Does T Helper Differentiation Correlate with Resistance or Susceptibility to Infection with L. major? Some Insights From the Murine Model.

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Serval ID
serval:BIB_5DFC6A9C6632
Type
Article: article from journal or magazin.
Publication sub-type
Review (review): journal as complete as possible of one specific subject, written based on exhaustive analyses from published work.
Collection
Publications
Title
Does T Helper Differentiation Correlate with Resistance or Susceptibility to Infection with L. major? Some Insights From the Murine Model.
Journal
Frontiers in Immunology
Author(s)
Tacchini-Cottier F., Weinkopff T., Launois P.
ISSN
1664-3224 (Electronic)
ISSN-L
1664-3224
Publication state
Published
Issued date
2012
Volume
3
Pages
32
Language
english
Abstract
The murine model of Leishmania major infection has been an invaluable tool in understanding T helper differentiation in vivo. The initial evidence for a role of distinct CD4(+) T helper subsets in the outcome of infection was first obtained with this experimental model. The development of CD4(+) Th1 cells was associated with resolution of the lesion, control of parasite replication, and resistance to re-infection in most of the mouse strains investigated (i.e., C57BL/6). In contrast, differentiation of CD4(+) Th2 cells correlated with the development of unhealing lesions, and failure to control parasite load in a few strains (i.e., BALB/c). Since these first reports, an incredible amount of effort has been devoted to understanding the various parameters involved in the differentiation of these, and more recently discovered T helper subsets such as Th17 and T regulatory cells. The discovery of cross-talk between T helper subsets, as well as their plasticity force us to reevaluate the events driving a protective/deleterious T helper immune response following infection with L. major in mice. In this review, we describe the individual contributions of each of these CD4(+) T helper subsets following L. major inoculation, emphasizing recent advances in the field, such as the impact of different substrains of L. major on the pathogenesis of disease.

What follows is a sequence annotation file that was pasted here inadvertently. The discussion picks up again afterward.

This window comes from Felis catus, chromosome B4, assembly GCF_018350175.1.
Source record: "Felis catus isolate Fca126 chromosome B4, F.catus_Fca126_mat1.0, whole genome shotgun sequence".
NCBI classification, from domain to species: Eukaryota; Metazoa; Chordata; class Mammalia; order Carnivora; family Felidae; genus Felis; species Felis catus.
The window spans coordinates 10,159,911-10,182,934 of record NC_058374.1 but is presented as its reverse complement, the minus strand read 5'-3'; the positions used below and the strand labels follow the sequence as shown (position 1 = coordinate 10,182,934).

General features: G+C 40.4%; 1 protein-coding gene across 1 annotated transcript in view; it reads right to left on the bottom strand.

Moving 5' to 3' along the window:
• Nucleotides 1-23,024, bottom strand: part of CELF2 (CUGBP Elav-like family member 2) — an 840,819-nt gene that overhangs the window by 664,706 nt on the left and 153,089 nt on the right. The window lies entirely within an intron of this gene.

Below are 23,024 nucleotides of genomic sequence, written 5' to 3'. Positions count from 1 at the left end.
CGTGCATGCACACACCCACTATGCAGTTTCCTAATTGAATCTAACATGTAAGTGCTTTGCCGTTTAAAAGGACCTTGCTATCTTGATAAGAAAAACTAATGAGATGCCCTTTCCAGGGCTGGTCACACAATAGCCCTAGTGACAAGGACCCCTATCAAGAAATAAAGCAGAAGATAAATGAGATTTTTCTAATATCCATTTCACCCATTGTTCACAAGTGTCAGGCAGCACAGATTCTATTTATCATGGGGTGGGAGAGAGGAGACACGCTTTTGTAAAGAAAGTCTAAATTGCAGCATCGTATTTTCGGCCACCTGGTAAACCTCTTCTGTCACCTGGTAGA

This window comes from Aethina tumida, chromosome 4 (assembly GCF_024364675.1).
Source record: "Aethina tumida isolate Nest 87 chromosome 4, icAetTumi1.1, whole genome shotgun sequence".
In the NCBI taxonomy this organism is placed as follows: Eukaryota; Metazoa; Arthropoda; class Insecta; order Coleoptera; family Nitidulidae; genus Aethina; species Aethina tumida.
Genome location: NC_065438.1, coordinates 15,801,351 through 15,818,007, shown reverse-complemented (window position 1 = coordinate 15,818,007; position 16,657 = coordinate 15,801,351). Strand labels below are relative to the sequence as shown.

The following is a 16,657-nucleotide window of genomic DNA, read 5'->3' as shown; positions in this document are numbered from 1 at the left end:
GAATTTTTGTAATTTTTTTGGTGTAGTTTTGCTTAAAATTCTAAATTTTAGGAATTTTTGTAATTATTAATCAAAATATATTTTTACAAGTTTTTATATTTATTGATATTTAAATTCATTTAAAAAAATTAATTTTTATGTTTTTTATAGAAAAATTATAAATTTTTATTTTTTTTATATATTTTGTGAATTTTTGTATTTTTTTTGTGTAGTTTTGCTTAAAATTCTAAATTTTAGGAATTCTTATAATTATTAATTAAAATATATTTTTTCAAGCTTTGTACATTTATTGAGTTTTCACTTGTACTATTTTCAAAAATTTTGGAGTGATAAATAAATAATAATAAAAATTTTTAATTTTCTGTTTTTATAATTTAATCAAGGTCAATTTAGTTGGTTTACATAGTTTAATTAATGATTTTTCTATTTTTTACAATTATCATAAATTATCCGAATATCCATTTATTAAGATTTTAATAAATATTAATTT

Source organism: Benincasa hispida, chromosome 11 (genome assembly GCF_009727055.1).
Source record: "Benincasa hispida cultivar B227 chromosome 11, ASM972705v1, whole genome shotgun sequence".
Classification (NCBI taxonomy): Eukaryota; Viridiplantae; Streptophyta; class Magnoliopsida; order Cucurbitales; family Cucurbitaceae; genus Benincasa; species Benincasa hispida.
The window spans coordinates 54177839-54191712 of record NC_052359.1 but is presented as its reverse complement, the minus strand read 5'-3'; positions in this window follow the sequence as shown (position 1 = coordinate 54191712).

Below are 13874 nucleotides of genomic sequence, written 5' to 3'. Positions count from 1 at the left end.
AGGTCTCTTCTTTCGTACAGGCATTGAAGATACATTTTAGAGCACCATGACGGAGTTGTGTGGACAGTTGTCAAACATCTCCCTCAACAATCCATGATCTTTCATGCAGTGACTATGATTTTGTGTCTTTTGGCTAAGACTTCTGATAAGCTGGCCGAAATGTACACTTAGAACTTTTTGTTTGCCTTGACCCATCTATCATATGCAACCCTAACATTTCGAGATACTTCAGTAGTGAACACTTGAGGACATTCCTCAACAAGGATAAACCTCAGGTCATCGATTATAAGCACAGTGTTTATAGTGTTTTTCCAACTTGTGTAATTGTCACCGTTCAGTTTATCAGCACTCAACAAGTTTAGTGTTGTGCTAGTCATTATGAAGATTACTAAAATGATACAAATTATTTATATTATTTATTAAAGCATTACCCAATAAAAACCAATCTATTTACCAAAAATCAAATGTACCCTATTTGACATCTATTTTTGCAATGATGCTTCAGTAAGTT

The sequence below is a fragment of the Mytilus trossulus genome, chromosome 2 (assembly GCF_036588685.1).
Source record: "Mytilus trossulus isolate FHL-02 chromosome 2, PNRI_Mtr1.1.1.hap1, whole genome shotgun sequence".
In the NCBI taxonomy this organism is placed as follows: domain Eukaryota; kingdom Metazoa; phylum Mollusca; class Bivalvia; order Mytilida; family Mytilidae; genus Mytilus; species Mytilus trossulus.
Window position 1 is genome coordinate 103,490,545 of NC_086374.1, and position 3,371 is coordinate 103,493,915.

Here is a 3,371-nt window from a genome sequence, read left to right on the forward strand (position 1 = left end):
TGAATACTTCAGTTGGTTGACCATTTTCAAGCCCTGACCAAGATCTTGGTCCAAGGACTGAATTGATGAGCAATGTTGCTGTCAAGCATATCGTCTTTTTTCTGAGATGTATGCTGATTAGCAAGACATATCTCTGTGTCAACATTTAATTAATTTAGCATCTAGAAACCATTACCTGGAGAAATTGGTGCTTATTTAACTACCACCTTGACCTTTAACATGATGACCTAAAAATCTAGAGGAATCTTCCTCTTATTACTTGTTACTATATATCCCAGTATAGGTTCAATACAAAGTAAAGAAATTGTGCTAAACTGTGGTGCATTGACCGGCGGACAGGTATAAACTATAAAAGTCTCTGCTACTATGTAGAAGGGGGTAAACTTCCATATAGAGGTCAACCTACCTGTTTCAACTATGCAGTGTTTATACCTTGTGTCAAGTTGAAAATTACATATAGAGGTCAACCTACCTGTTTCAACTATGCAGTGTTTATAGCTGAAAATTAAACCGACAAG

Pubmed
Web of science
Open Access
Yes
Create date
19/12/2012 11:58
Last modification date
20/08/2019 15:16
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